The Federal Government proposed significant changes to the regulation of biodiscovery earlier this year, when it released a model for the implementation of the Nagoya Protocol. Partner Michael Morris and Associate Julieane Bull report on the potential flow-on effects for Queensland's regulatory regime.
How does it affect you?
- The Nagoya Protocol on Access to Genetic Resources and the Fair and Equitable Sharing of Benefits Arising from their Utilization (ABS) to the Convention on Biological Diversity (the Nagoya Protocol) entered into force on 12 October 2014.
- Australia has signed – but not yet ratified – the Nagoya Protocol, and is currently considering the preferred model for its domestic implementation.
- The Queensland Government has previously supported a review of the Biodiscovery Act 2004 (Qld) to accommodate emerging trends and international developments.
- Given recent developments at the international and national levels, those who use genetic resources and associated traditional knowledge for biodiscovery in Queensland should closely monitor that State's reform agenda.
Biodiscovery is scientific research on the genetic or biochemical make-up of a plant, animal, fungus or microbe with the purpose of developing a product or process that has commercial or other value. Biodiscovery may lead to the discovery and commercialisation of new products or processes in the pharmaceutical, nutraceutical, cosmetic, agricultural or other sectors.
Further to our recent Scintilla blog post, the Nagoya Protocol entered into force on 12 October 2014. Australia has signed – but not yet ratified – the Protocol, and is currently considering the preferred model for its implementation. Legislative and administrative changes are proposed to meet Australia's obligations as a user of genetic resources and associated traditional knowledge. Allens outlined the key reform proposals in our recent Focus: Australia releases model for implementing the Nagoya Protocol article.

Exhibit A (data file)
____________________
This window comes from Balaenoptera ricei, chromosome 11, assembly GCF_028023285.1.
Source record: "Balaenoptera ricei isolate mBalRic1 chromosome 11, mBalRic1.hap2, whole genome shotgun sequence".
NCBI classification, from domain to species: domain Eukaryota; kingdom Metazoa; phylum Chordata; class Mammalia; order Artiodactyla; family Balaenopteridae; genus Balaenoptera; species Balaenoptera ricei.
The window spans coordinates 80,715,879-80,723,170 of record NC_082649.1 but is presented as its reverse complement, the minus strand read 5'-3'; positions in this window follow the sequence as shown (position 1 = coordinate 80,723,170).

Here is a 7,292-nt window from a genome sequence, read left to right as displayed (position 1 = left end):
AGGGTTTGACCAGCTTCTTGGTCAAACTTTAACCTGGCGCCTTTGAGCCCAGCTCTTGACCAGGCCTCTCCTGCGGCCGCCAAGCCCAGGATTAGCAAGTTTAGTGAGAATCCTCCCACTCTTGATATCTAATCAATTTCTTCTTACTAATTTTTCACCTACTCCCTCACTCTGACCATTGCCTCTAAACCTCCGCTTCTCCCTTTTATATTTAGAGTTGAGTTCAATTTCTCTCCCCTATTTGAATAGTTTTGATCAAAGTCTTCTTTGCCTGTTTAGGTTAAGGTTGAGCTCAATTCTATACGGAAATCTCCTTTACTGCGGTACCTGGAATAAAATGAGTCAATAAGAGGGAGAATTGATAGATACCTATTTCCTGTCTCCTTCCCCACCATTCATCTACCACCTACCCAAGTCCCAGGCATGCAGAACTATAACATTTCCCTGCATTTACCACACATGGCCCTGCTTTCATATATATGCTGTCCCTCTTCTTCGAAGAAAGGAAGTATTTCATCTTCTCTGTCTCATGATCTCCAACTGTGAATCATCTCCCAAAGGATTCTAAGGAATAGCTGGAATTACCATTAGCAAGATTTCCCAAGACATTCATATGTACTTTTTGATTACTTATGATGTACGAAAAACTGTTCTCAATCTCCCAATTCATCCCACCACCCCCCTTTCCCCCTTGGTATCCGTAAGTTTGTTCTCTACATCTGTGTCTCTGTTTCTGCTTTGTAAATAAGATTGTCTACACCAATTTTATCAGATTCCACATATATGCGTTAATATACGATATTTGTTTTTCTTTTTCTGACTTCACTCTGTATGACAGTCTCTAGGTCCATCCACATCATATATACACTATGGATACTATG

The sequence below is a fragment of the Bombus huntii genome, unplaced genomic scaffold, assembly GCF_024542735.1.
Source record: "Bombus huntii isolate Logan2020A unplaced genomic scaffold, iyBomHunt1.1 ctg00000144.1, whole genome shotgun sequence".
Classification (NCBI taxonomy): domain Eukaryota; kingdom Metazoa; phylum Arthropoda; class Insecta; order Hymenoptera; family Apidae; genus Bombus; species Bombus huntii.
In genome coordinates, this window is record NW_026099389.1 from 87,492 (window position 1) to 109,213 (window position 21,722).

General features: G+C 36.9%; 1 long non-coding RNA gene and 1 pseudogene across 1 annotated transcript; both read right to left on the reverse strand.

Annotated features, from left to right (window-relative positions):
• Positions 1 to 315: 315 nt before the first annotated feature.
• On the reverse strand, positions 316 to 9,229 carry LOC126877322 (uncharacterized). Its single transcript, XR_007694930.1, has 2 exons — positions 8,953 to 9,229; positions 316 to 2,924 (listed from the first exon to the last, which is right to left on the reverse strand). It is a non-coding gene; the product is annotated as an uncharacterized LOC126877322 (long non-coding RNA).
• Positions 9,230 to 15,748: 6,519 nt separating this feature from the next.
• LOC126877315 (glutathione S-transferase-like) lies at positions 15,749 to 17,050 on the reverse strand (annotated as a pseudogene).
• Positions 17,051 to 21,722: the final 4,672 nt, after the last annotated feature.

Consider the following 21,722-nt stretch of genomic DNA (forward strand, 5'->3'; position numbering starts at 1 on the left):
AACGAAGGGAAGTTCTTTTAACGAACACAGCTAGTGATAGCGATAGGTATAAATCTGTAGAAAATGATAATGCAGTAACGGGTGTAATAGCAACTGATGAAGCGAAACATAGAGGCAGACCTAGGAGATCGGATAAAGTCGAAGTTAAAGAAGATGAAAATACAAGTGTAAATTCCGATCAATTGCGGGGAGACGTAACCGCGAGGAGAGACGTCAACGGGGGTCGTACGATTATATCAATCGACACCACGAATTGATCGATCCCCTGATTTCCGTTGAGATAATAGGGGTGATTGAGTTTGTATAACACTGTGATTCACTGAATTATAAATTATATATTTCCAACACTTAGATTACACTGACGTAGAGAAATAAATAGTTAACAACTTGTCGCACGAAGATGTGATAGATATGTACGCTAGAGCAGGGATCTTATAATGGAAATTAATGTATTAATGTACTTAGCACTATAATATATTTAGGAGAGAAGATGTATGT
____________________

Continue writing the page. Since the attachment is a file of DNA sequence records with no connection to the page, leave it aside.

In 2002, all Australian governments endorsed a nationally consistent approach to the development of frameworks for access to, and use of, biological resources. Two years later, Queensland became the first State to introduce biodiscovery legislation.
The biodiscovery industry has significant potential for growth in Queensland due to the State's outstanding biodiversity and active research landscape.
Queensland's outstanding biodiversity
Australia is one of only 17 ‘mega-diverse’ countries in the world, hosting up to 10 per cent of the world’s biodiversity of which 85 per cent is endemic. The Queensland Government states:
Queensland is Australia's most naturally diverse state. It has 13 terrestrial and 14 marine bioregions supporting more than 1000 ecosystem types, including rainforests, savannas, rangelands, the dry tropics, wetlands and the coast.
Queensland has 70% of Australia's mammals, 80% of its native birds and more than 50% of its native reptiles, frogs and plant species.1
Queensland's active research landscape
According to the latest Global Innovation Index, Australia ranks in the top 10 countries for human capital and research (and is placed 17th overall – up two positions since 2013). The Queensland Government has, for many years, promoted the State as a jurisdiction that values innovation, science and technology. The Queensland life sciences industry is estimated to invest approximately $650 million into research and development annually, and has an estimated income of approximately $4.4 billion.2 Queensland is host to a number of research institutes, including the Australian Institute of Marine Science, Queensland Museum and the Eskitis Institute for Drug Discovery (Griffith University).